Nanotheranostics 2022; 6(3):256-269. doi:10.7150/ntno.67362 This issue
1. Department of Cancer Immunology and Virology, Dana-Farber Cancer Institute and Harvard University Medical School, Boston, MA, USA
2. Department of Radiology, Memorial Sloan Kettering Cancer Center, New York, NY, USA
3. Department of Neurology, Memorial Sloan Kettering Cancer Center, New York, NY, USA
4. Department of Diagnostic and Interventional Neuroradiology, School of Medicine, Technical University Munich, München, Germany
5. PhD Program in Chemistry, The Graduate Center of the City University of New York, New York, NY, USA
6. Department of Nanotechnology, Advanced Science Research Center (ASRC) at the Graduate Center of the City University of New York, New York, NY, USA
7. Department of Pharmacology, Memorial Sloan Kettering Cancer Center, New York, NY, USA
8. Department of Pathology, Dana-Farber Cancer Institute and Harvard University Medical School, Boston, MA, USA
9. Department of Electrical and Computer Engineering University of Cyprus, Nicosia, Cyprus
10. Emphasis Research Centre, University of Cyprus, Nicosia, Cyprus
11. Molecular Pharmacology Program, Memorial Sloan Kettering Institute, New York, NY, USA
12. Department of Radiology, Weill Cornell Medical College, New York, NY, USA
13. Department of Imaging, Dana-Farber Cancer Institute, Boston, MA, USA
Cell surface marker expression in tumors dictates the selection of therapeutics, therapy response, and survival. However, biopsies are invasive, sample only a small area of the tumor landscape and may miss significant areas of heterogeneous expression. Here, we investigated the potential of antibody-conjugated surface-enhanced resonance Raman scattering nanoparticles (SERRS-NPs) to depict and quantify high and low tumoral surface marker expression, focusing on the surface markers epidermal growth factor receptor (EGFR) and human epidermal growth factor receptor 2 (HER2) in an intracerebral and peripheral setting with an inter- and intratumoral comparison of Raman signal intensities.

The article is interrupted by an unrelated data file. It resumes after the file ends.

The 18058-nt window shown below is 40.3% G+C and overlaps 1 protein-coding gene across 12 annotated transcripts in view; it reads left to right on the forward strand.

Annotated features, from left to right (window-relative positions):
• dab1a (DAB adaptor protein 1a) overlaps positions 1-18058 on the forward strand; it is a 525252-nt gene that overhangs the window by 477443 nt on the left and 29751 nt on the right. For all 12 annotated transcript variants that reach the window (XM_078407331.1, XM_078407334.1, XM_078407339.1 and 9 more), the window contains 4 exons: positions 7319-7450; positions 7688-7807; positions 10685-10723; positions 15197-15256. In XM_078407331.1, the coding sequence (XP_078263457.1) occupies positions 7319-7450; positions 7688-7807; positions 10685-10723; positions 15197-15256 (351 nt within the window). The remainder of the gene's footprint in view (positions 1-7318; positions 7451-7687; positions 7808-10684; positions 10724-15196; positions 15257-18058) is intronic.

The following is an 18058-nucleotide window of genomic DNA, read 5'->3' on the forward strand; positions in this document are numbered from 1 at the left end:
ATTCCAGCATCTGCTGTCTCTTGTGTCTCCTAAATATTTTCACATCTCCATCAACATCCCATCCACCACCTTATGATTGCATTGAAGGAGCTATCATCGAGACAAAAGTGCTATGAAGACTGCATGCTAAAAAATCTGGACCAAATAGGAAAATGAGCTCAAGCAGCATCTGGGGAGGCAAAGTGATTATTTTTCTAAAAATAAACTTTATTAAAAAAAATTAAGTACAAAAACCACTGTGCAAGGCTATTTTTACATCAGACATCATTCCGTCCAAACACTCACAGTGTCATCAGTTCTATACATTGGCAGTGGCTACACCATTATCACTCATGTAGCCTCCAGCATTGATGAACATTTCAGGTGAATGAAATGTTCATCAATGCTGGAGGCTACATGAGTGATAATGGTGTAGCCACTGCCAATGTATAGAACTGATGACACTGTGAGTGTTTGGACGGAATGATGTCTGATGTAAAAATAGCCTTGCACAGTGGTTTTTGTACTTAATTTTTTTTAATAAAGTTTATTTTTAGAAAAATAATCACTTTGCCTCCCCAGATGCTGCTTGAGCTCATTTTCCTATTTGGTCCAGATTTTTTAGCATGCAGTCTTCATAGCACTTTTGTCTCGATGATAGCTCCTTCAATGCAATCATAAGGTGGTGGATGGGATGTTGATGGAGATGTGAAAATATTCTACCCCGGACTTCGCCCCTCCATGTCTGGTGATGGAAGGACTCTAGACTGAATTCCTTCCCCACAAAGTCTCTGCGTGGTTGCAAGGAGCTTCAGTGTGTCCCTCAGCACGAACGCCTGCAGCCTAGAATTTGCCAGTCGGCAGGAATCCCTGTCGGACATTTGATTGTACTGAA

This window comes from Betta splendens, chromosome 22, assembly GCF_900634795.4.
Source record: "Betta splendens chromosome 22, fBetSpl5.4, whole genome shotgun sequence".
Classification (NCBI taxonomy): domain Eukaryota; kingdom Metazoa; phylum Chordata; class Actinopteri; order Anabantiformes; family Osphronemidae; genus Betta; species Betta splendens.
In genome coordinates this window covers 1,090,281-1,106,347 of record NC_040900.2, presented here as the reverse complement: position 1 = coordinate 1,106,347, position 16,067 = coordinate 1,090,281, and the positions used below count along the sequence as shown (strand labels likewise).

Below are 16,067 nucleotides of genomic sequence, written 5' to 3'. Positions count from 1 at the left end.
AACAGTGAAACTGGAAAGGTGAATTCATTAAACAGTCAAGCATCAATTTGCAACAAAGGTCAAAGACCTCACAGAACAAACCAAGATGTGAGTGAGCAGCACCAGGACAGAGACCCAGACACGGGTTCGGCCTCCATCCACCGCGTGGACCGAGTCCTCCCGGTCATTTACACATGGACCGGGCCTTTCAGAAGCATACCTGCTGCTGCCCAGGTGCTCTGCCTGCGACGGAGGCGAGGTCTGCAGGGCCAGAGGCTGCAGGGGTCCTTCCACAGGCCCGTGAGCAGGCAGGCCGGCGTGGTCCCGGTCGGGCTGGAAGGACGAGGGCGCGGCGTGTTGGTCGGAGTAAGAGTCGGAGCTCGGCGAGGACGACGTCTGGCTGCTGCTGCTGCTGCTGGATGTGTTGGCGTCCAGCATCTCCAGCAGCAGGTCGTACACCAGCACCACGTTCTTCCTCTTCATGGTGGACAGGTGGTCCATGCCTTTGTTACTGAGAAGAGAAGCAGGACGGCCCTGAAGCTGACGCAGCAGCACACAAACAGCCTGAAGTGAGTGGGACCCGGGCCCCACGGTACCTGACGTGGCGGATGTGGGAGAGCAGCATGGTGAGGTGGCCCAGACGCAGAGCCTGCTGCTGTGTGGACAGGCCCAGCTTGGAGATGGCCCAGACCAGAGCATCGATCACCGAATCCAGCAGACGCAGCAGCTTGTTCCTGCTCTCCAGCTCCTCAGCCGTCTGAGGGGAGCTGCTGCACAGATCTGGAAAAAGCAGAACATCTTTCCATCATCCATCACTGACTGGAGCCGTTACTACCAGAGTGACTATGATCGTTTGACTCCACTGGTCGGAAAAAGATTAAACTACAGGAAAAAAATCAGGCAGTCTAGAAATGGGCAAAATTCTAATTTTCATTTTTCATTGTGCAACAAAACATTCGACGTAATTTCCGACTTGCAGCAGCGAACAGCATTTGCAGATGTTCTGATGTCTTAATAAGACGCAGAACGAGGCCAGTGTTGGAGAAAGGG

Methods: ICR-Prkdc <scid> mice were injected with glioblastoma, epidermoid carcinoma, or breast tumor cell lines intracerebrally and peripherally. SERRS-NPs were functionalized with cetuximab or trastuzumab and administered via tail vein injection. Raman imaging was performed 18 hours post-injection in excised tumors and in vivo through the skull. Tumors were then fixed and processed for immunohistochemical evaluation.
Results: Confirmed by MRI and immunohistochemistry for EGFR and HER2, our results demonstrate that antibody-conjugated SERRS-NPs go beyond the delineation of a tumor and offer clear and distinct Raman spectra that reflect the distribution of the targeted surface marker. The intensity of the SERRS-NP signal accurately discriminated high- versus low-expressing surface markers between tumors, and between different areas within tumors.
Conclusion: Biopsies can be highly invasive procedures and provide a limited sample of molecular expression within a tumor. Our nanoparticle-based Raman imaging approach offers the potential to provide non-invasive and more comprehensive molecular imaging and an alternative to the current clinical gold standard of immunohistochemistry.
Keywords: SERRS, Raman imaging, Raman Nanoparticles, Raman Spectroscopy, Brain tumor, Glioblastoma multiforme, Breast Cancer, Breast Cancer Metastasis, Tumor Heterogeneity, Surface marker expression, EGFR, HER2.